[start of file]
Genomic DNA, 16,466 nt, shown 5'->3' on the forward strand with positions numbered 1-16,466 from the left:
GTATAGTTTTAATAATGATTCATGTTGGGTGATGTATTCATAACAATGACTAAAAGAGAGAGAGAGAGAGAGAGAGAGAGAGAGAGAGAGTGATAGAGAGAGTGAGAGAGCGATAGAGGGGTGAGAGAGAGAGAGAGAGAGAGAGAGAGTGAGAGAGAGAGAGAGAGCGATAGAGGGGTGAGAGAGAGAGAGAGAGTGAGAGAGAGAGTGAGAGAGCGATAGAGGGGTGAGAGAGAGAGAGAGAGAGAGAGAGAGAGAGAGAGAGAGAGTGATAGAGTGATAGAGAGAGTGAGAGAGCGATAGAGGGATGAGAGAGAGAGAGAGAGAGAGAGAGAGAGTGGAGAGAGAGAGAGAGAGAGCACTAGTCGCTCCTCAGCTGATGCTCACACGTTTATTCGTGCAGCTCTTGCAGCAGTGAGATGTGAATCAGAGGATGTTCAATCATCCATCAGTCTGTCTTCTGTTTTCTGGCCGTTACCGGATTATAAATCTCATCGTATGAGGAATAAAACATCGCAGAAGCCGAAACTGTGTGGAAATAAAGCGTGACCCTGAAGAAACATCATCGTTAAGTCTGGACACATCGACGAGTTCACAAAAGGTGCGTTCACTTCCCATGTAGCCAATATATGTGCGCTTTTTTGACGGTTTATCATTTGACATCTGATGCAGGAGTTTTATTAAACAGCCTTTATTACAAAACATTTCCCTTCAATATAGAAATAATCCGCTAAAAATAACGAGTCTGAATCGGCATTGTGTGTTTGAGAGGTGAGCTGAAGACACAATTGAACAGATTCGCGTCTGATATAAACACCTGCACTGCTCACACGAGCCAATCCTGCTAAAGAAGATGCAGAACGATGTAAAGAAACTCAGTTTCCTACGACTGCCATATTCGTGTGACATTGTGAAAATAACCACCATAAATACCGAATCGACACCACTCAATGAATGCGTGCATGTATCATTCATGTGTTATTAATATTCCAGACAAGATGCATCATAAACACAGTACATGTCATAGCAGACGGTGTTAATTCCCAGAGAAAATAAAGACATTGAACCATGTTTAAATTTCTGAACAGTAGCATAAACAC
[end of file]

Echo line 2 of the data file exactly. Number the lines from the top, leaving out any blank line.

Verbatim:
GTATAGTTTTAATAATGATTCATGTTGGGTGATGTATTCATAACAATGACTAAAAGAGAGAGAGAGAGAGAGAGAGAGAGAGAGAGAGAGTGATAGAGAGAGTGAGAGAGCGATAGAGGGGTGAGAGAGAGAGAGAGAGAGAGAGAGAGTGAGAGAGAGAGAGAGAGCGATAGAGGGGTGAGAGAGAGAGAGAGAGTGAGAGAGAGAGTGAGAGAGCGATAGAGGGGTGAGAGAGAGAGAGAGAGAGAGAGAGAGAGAGAGAGAGAGAGTGATAGAGTGATAGAGAGAGTGAGAGAGCGATAGAGGGATGAGAGAGAGAGAGAGAGAGAGAGAGAGAGTGGAGAGAGAGAGAGAGAGAGCACTAGTCGCTCCTCAGCTGATGCTCACACGTTTATTCGTGCAGCTCTTGCAGCAGTGAGATGTGAATCAGAGGATGTTCAATCATCCATCAGTCTGTCTTCTGTTTTCTGGCCGTTACCGGATTATAAATCTCATCGTATGAGGAATAAAACATCGCAGAAGCCGAAACTGTGTGGAAATAAAGCGTGACCCTGAAGAAACATCATCGTTAAGTCTGGACACATCGACGAGTTCACAAAAGGTGCGTTCACTTCCCATGTAGCCAATATATGTGCGCTTTTTTGACGGTTTATCATTTGACATCTGATGCAGGAGTTTTATTAAACAGCCTTTATTACAAAACATTTCCCTTCAATATAGAAATAATCCGCTAAAAATAACGAGTCTGAATCGGCATTGTGTGTTTGAGAGGTGAGCTGAAGACACAATTGAACAGATTCGCGTCTGATATAAACACCTGCACTGCTCACACGAGCCAATCCTGCTAAAGAAGATGCAGAACGATGTAAAGAAACTCAGTTTCCTACGACTGCCATATTCGTGTGACATTGTGAAAATAACCACCATAAATACCGAATCGACACCACTCAATGAATGCGTGCATGTATCATTCATGTGTTATTAATATTCCAGACAAGATGCATCATAAACACAGTACATGTCATAGCAGACGGTGTTAATTCCCAGAGAAAATAAAGACATTGAACCATGTTTAAATTTCTGAACAGTAGCATAAACAC